I also save small damage scrap metal, used as detail parts (grab irons, sill steps etc.),  along with things like staples, usually cut into three pieces.

Here's some other scrap loads (all "loose") and kept separate when not in use, as they'll usually fit in pretty well any available gondola...

Some of these are earlier ones, and the out-of-scale junk needs to be removed to get a more prototypical-looking load...

...and this is what was left of the open-frame motors, after the wire had been removed...

I use A-West Blacken It or Hobby Black to make metal parts look either rusty or dirty, but gun-blue will yield similar results.

Wayne

  • Member since
    January 2004
  • From: Canada, eh?
  • 13,016 posts
Posted by doctorwayne on Sunday, October 2, 2022 1:12 AM

I forgot tmention that the Chooch coils look too shiney for my tastes, but the ones from Proto Loads are pretty good...a light weathering might make them look even better.

After a strike at the steel plant, where I worked for almost 40 years, I was temporarily transferred from my rolling mill to the wire-making department.  It was a pretty easy job once the wire was attached to the coiling machine, and once it was full, all that was required was to remove it from the machine and transfer it to an L-shaped hook on an overhead crane, which then loaded it into waiting gondolas.

Most wire that goes out from such mills is usually heading to other industries that will alter those coils into whatever each particular company is making.  I'd guess that most of it never again appears in gondolas again.

After a couple of weeks, I was returned to my former mill, where we rolled ingots into slabs.  One day, on a break, I wandered over to the plate mill (where some of the slabs, depending on their composition, were rolled into plate). 
Luckily, I had brought some paper on a clip board, and was able to make a sketch of the set-up used to ship plate steel on flatcars.
The plate was usually no wider than the flatcar, but the shorter pieces were put on first (in two piles). The longer pieces were added atop the short ones, and the longest ones atop those.

There were stakes in most of the stake pockets (to keep the plates from shifting) but at both ends of both piles, an employee inserted a long piece of threaded rod, welded to a piece of steel plate, into each of the stake pockets, from the bottom, then added  a piece of pre-drilled lumber onto the threaded rod, then added a nut and washer to each threaded rod. 

As the nuts were tightened onto the threaded rods, the ends of the longer plates were forced downward, ensuring that the smaller plates beneath would be secured in place.

Here's my HO version of the project...

Wayne

  • Member since
    March 2012
  • 952 posts
Posted by PC101 on Sunday, October 2, 2022 9:47 AM

My "Bright" wire coil loads are made from FLORAL STEM WIRE from craft stores or yard sales (not sure of the cost right now), a bag has 40 pieces of 26 gauge bright (uncoated) wire that mics. in at .018''. One piece is 130' HO-scale. It will not spring, I wrap it on the appropate size wood dowel with a shallow hole drilled in it to stick the starting end of the wire into. After the coil is wrapped by hand and is off the dowel, I lay it down flat an flatten it more with a wood stick. This compresses the coil to not look loose/springy/light.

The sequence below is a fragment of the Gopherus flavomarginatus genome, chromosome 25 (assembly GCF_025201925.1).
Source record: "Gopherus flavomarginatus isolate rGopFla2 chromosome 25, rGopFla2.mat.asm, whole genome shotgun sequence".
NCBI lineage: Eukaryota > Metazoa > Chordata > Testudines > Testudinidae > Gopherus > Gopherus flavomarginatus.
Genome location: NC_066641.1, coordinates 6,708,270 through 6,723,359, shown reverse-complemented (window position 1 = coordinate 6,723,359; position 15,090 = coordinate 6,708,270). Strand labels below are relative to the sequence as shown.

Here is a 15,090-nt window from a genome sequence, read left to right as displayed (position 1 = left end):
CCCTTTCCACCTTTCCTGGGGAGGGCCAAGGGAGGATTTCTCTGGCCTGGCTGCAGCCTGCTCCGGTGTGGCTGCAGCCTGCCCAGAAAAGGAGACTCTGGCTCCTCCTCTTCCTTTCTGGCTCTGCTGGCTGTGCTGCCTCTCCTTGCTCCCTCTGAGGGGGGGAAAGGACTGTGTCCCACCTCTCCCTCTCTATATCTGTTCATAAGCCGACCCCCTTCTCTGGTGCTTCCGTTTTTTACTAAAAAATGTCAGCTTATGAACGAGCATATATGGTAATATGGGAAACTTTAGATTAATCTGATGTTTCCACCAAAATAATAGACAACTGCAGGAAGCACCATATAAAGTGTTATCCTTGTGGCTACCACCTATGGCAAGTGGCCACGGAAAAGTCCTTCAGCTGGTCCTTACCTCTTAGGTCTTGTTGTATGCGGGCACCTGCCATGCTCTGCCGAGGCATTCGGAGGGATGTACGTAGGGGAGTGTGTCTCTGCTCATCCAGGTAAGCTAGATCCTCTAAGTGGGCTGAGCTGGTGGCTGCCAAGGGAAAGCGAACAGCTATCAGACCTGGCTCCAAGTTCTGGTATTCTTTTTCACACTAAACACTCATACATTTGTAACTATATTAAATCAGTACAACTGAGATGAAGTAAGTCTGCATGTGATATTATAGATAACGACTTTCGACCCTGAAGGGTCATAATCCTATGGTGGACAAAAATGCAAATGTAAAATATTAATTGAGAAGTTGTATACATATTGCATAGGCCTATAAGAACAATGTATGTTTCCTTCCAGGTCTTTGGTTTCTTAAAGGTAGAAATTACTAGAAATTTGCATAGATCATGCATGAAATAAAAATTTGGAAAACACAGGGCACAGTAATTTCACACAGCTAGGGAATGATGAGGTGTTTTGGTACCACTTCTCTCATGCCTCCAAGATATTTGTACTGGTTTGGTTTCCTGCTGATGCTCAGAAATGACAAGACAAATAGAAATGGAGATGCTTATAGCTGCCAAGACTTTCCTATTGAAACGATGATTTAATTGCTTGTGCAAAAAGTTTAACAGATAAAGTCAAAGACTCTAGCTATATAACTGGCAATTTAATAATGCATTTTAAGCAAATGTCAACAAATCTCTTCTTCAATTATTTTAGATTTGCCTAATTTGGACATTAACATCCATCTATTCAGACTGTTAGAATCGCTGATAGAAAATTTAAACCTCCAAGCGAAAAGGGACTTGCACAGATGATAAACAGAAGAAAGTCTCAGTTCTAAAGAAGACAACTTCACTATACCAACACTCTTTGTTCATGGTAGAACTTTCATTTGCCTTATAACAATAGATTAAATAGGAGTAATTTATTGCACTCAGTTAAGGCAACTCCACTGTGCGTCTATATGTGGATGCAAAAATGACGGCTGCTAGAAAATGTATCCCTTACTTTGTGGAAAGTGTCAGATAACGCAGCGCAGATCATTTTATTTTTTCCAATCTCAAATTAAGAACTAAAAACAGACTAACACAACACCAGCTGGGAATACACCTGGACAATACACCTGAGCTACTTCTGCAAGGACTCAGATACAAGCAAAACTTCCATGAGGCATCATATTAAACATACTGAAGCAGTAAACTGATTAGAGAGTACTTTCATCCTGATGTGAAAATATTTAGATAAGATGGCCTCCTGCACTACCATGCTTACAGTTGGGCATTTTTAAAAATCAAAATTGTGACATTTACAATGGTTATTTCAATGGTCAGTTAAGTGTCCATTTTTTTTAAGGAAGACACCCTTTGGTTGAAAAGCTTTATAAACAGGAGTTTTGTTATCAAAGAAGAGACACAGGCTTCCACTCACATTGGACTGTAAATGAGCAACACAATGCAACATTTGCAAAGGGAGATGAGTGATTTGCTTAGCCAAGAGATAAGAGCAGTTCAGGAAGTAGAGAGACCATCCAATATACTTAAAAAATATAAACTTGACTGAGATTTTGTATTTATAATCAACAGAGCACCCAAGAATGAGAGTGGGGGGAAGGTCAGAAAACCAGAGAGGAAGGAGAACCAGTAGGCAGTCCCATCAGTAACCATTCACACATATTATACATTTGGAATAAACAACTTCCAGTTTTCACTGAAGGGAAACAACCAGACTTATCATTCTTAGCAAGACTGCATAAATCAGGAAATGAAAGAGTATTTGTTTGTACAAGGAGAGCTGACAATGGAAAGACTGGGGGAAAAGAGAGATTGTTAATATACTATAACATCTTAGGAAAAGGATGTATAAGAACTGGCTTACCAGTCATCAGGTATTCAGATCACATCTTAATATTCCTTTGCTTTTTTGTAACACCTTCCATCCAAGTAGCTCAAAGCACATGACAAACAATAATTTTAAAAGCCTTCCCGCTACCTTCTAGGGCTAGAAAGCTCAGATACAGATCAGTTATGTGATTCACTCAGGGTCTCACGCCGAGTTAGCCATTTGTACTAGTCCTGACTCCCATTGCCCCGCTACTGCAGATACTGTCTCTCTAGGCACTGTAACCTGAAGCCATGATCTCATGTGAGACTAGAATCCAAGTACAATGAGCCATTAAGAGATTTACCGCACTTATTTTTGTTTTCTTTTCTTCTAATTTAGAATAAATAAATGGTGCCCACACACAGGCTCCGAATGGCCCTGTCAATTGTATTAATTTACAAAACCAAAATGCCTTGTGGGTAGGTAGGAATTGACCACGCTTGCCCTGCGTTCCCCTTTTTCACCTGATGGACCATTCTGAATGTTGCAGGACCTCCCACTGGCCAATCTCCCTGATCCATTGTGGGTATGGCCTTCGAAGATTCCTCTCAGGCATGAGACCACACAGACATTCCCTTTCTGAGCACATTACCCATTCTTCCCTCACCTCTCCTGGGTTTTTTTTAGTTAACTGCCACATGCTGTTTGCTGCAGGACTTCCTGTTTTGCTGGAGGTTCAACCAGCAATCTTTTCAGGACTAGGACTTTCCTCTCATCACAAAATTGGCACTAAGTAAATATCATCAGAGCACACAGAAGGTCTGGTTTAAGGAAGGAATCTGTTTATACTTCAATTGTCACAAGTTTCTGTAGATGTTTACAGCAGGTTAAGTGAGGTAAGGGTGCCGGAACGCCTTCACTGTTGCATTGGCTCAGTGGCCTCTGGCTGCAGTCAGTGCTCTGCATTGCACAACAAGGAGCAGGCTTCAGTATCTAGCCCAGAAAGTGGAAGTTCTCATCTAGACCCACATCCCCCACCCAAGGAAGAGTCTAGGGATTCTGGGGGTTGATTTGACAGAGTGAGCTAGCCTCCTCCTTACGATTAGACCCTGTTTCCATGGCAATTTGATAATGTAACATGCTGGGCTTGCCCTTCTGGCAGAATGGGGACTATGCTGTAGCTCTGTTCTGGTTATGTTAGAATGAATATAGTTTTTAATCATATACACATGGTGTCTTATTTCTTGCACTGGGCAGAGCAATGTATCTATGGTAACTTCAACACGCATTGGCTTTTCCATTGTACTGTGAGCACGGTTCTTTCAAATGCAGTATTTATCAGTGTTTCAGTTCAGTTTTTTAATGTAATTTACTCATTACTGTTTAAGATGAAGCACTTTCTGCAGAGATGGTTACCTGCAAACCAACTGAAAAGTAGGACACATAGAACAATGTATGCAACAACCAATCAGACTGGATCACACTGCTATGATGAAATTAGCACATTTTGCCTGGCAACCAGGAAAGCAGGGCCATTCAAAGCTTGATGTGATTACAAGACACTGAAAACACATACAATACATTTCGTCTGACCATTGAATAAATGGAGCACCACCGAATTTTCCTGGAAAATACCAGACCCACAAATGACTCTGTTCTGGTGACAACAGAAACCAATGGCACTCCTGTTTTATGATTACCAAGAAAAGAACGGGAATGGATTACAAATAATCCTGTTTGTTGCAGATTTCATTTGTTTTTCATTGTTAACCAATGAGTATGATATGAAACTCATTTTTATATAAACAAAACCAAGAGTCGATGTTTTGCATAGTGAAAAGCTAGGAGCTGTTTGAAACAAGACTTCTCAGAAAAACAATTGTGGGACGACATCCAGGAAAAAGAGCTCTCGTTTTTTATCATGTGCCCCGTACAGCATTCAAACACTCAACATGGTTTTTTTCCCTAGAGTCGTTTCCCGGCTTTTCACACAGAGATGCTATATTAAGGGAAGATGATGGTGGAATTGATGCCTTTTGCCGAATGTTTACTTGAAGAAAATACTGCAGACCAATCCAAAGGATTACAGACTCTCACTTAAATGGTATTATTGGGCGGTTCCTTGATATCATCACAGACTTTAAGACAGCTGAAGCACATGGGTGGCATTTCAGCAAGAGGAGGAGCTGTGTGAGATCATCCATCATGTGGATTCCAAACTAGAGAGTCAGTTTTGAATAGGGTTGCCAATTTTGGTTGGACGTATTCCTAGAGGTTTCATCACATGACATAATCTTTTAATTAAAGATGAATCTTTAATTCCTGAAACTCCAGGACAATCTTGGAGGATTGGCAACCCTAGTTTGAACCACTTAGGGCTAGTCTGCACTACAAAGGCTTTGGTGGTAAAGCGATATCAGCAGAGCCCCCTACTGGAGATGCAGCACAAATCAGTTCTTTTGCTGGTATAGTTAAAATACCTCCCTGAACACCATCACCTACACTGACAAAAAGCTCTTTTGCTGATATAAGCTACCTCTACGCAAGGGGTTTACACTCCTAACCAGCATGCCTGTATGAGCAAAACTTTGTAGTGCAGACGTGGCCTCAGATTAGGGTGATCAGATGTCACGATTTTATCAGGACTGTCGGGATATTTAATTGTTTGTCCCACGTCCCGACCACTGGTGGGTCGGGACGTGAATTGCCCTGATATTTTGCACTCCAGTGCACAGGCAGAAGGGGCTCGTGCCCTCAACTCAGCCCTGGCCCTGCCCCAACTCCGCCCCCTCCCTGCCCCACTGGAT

There is also bags of 35 pieces of green coated wire that is 22 gauge.

All of the above wires left in the straight form make good loads as rod/rebar on Finger Flats or in Gondolas. 

I am not sure that the above size of these wire coils are considered prototypical in thickness size, but I would think where ever they are being shipped to that they will be drawen out to a smaller wire size at that location.    

  • Member since
    December 2001
  • 3,101 posts
Posted by chutton01 on Sunday, October 2, 2022 2:39 PM

Thanks so far for the replies, in particular those recommending different types of wire to achieve the coil load. I've seen a few images of  (non-cooch) resin wire coils, and they really didn't seem that hot.
Those who rolled their own, did you follow any methods in winding that kept things nice and neat without losing your minds in hand winding?

  • Member since
    March 2012
  • 952 posts
Posted by PC101 on Sunday, October 2, 2022 6:29 PM

HmmNice and neat.

The first picture is my above post wire on a 7/16'' wood dowel rod, notice the black spot, that is the shallow hole to catch the wire in, so it wraps nice and tight in place by hand. No need to try to get the wire to wind up on top of it's self, it can run up and down the dowel as it want to with in reason.

Next the wire is slid off the dowel (you will need to lift the wire's end that is stuck into the black spot in the dowel to remove the coil).

Second picture, the coil will be looking like that one on the forklift (loose and sloppy). The coil will need to be flatten with a piece of wood. You may need to flatten it more then once to keep it in a non-loose type of look (the two coils standing upright in the gondola have been flatten).

 

 

The third picture showes the flatten coils laying down getting stacked ready for shipment. You will want to wrap very thin black magnet wire (banding strap) not shown in the pictures, at three locations on the coil to keep the coil tight while be shipped.

Roughly 9 seconds per coil from the time the wire is stuck into the shallow holding hole till it is slid off the dowel rod.

Each wire coil in the gondola is a scale 130' long. 

 

 

 

  

  • Member since
    March 2012
  • 952 posts
Posted by PC101 on Thursday, October 20, 2022 12:44 AM

Here are some of my finer coils of wire.

Subscriber & Member Login

Login, or register today to interact in our online community, comment on articles, receive our newsletter, manage your account online and more!

Users Online

There are no community member online

Search the Community

ADVERTISEMENT
ADVERTISEMENT
ADVERTISEMENT
Model Railroader Newsletter See all
Sign up for our FREE e-newsletter and get model railroad news in your inbox!